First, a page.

Dench, as Miss Matty Jenkyns, co-starred with Eileen Atkins, Michael Gambon, Imelda Staunton and Francesca Annis in the BBC One five-part series Cranford. The first season of the series began transmission in November 2007.

Dench became the voice for the narration for the updated Walt Disney World Epcot attraction Spaceship Earth in February 2008.[61] The same month, she was named as the first official patron of the York Youth Mysteries 2008, a project to allow young people to explore the York Mystery Plays through dance, film-making and circus.[62] Her only film of 2008 was Marc Forster's Quantum of Solace, the twenty-second Eon-produced James Bond film, in which she reprised her role as M along with Daniel Craig. A direct sequel to the 2006 film Casino Royale, Forster felt Dench was underused in the previous films and wanted to make her part bigger, having her interact with Bond more.[63] The project gathered generally mixed reviews by critics who mainly felt that Quantum of Solace was not as impressive as the predecessor Casino Royale,[64] but became another hit for the franchise with a worldwide gross of US$591 million.[65] For her performance, Dench was nominated for a Saturn Award the following year.[66]

Dench returned to the West End in mid-2009, playing Madame de Montreuil in Yukio Mishima's play Madame de Sade, directed by Michael Grandage as part of the Donmar season at Wyndham's Theatre.[67] The same year, she appeared in Sally Potter's experimental film Rage, a project that featured 14 actors playing fictional figures in and around the fashion world, giving monologues before a plain backdrop.[68] Attracted to the fact that it was unlike anything she had done before, Dench welcomed the opportunity to work with Potter.[68] "I like to do something that's not expected, or predictable. I had to learn to smoke a joint, and I set my trousers alight," she said about filming.[68] Her next film was Rob Marshall's musical film Nine, based on Arthur Kopit's book for the 1982 musical of the same name, itself suggested by Federico Fellini's semi-autobiographical film .[69] Also starring Daniel Day-Lewis, Marion Cotillard, Penélope Cruz, and Sophia Loren, she played Lilli La Fleur, an eccentric but motherly French costume designer, who performs the song "Folies Bergères" in the film. Despite mixed to negative reviews, Nine was nominated for four Academy Awards,[70] and awarded both the Satellite Award for Best Film and Best Cast.[30]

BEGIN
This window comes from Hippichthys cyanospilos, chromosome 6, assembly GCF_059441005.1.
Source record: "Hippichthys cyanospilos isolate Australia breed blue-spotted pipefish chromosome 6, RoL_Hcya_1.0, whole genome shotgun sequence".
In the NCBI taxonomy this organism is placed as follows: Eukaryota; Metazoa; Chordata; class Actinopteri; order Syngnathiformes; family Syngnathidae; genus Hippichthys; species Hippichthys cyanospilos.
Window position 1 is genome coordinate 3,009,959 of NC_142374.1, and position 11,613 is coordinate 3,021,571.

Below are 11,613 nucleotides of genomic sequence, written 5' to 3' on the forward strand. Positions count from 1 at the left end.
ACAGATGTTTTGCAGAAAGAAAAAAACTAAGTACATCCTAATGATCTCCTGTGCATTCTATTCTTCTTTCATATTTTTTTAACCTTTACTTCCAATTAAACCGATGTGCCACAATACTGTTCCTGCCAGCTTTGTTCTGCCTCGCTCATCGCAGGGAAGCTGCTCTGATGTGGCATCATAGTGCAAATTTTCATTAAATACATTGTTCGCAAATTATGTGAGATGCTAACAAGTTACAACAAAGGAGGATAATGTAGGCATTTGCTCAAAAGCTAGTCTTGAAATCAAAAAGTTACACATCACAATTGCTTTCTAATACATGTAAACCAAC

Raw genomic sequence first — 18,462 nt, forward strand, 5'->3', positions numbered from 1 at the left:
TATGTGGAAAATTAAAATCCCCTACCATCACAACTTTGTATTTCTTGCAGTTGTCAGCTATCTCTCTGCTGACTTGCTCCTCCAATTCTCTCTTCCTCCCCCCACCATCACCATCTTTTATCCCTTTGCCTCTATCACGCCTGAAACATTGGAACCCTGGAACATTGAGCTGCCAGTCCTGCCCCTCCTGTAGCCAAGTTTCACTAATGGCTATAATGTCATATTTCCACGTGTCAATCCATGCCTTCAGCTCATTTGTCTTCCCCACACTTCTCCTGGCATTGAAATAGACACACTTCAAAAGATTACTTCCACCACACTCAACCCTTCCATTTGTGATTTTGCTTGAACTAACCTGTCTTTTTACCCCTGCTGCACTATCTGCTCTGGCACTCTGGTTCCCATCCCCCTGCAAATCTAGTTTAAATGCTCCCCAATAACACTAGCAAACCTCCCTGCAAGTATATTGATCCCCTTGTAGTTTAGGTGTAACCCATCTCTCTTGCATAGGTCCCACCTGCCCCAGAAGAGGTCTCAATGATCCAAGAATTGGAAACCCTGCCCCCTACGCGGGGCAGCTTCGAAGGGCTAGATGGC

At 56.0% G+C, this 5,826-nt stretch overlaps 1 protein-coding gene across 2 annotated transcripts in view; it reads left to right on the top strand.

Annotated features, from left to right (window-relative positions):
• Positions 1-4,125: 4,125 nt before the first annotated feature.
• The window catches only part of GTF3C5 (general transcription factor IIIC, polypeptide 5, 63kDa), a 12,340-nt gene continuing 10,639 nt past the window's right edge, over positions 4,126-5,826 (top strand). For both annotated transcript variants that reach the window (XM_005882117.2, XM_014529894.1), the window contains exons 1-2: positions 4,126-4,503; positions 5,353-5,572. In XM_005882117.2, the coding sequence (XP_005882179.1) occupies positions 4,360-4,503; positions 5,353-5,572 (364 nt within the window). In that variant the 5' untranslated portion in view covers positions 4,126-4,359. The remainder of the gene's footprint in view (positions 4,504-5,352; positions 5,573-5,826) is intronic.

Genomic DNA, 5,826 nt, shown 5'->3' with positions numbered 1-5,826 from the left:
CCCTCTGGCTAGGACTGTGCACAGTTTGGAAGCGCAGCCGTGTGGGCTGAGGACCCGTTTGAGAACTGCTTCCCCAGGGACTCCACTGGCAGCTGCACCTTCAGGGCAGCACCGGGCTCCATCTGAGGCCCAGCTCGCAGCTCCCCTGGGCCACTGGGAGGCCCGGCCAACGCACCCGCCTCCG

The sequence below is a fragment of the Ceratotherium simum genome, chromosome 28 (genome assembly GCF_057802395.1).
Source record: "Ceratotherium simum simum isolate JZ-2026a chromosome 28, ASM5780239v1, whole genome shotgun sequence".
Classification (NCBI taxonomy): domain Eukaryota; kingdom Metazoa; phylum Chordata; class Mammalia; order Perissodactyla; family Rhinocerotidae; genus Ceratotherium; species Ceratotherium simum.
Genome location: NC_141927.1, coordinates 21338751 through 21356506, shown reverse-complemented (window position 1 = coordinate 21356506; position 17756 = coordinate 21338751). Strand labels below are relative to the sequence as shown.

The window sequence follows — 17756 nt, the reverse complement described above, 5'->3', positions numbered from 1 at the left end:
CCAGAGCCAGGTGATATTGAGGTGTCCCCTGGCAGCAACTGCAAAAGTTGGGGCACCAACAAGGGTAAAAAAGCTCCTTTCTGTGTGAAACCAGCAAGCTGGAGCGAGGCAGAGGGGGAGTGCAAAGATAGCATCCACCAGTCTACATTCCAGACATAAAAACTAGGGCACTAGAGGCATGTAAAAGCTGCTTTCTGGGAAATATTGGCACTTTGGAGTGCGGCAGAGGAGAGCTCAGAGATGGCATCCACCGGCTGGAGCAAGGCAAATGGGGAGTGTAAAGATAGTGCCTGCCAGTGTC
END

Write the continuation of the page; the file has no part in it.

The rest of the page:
Also in 2009, Dench reprised the role of Matilda Jenkyns in Return to Cranford, the two-part second season of a Simon Curtis television series. Critically acclaimed, Dench was nominated for a Golden Globe Award, a Primetime Emmy Award, and a Satellite Award.[30] In 2010, she renewed her collaboration with Peter Hall at the Rose Theatre in Kingston upon Thames in A Midsummer Night's Dream, which opened in February 2010; she played Titania as Queen Elizabeth I in her later years – almost 50 years after she first played the role for the Royal Shakespeare Company.[71] In July 2010, Dench performed "Send in the Clowns" at a special celebratory promenade concert from the Royal Albert Hall as part of the proms season, in honour of composer Stephen Sondheim's 80th birthday.[72][73]

2011–present[edit]

In 2011, Dench starred in Jane Eyre, My Week with Marilyn and J. Edgar. In Cary Joji Fukunaga's period drama Jane Eyre, based on the 1847 novel of the same name by Charlotte Brontë, she played the short role of Alice Fairfax, housekeeper to Rochester, the aloof and brooding master of Thornfield Hall, where main character Jane, played by Mia Wasikowska, gets employed as a governess.[74] Dench reportedly signed on to the project after she had received a humorous personal note from Fukunaga, in which he "promised her that she'd be the sexiest woman on set if she did the film."[75] Acclaimed among critics,[76] it was a mediocre arthouse success at the box office, grossing US$30.5 million worldwide.[77]

In Simon Curtis' My Week with Marilyn, which depicts the making of the 1957 film The Prince and the Showgirl starring Marilyn Monroe and Laurence Olivier, Dench played actress Sybil Thorndike. The film garnered largely positive reviews,[78] and earned Dench a Best Actress in a Supporting Role nomination at the 65th BAFTA Awards.[30]

Dench's last film of 2011 was Clint Eastwood's J. Edgar, a biographical drama film about the career of FBI director J. Edgar Hoover, played by Leonardo DiCaprio, from the Palmer Raids onwards, including an examination of his private life as a closeted homosexual.[79] Hand-picked by Eastwood to play Anna Marie Hoover, Hoover's mother, Dench initially thought a friend was setting her up upon receiving Eastwood's phone call request. "I didn't take it seriously to start with. And then I realised it was really him and that was a tricky conversation," she stated.[57] Released to mixed reception, both with critics and commercially, the film went on to gross US$79 million worldwide.[80] The same year, Dench reunited with Rob Marshall and Johnny Depp for a cameo appearance in Pirates of the Caribbean: On Stranger Tides, playing a noblewoman who is robbed by Captain Jack Sparrow, played by Depp. She made a second cameo that year in Ray Cooney's Run for Your Wife.[81]